The feedback from those who attended this event has also been mostly positive from what I have seen. The RC2 class is basically a stand alone race at each of the rounds and is a way for locals and those who want to attend said event to be able to participate. Such drivers get a ton of track time and can focus on one car. Also they run on a controlled tire to really create a more level playing field. They can attend a set-up question session with some RCGP drivers and have the opportunity to walk about the RCGP pit area and ask questions and check out the cars there as well. Not to mention those who perform well in the RC2 class are being able to present themselves in front of multiple manufacturers and could very well earn themselves a sponsorship deal or an improved deal. There is no denying the framework has been put up and it's now up to the manufacturers if they wish to present R/C more professionally.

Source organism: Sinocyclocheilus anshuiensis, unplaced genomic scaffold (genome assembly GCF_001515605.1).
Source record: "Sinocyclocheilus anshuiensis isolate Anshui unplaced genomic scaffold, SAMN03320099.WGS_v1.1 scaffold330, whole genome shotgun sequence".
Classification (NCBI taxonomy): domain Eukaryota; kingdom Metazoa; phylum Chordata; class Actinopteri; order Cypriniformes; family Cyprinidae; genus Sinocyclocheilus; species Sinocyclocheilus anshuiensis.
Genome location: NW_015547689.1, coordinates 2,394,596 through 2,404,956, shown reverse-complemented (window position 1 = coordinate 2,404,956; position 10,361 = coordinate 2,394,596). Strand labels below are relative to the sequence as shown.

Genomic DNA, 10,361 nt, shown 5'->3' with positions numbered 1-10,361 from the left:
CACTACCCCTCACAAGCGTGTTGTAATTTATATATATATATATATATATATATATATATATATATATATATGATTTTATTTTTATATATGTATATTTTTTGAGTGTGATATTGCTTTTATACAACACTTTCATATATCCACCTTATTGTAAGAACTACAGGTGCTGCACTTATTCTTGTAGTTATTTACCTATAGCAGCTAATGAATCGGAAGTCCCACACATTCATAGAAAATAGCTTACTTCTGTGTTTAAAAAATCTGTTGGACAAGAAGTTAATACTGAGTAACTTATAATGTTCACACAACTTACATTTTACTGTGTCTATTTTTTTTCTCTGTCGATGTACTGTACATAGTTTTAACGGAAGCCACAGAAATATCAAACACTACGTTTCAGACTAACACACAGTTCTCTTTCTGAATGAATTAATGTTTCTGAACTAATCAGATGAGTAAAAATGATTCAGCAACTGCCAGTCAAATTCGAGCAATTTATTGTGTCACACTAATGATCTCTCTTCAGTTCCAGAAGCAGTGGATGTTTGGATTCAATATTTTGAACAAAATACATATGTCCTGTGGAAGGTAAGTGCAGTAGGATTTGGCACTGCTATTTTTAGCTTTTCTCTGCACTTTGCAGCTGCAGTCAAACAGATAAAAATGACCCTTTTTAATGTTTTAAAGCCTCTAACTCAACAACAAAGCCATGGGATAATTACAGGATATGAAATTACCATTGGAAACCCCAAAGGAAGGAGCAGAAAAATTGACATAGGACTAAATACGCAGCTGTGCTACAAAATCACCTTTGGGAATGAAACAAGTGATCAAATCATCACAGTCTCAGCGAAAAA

Congratulations to RCGP for completing the first season which is always the hardest, and creating content which has been engaging and enjoyable for those who have watched. Hopefully those who have the ability will join in on the series and it can continue. Just think, if what they were able to do this year and present for us was all on such a shoestring budget, what could possibly be accomplished with a bit more participation and support from the industry. And of course hopefully some outside industry support can be accomplished as well!


My results from the Weekend: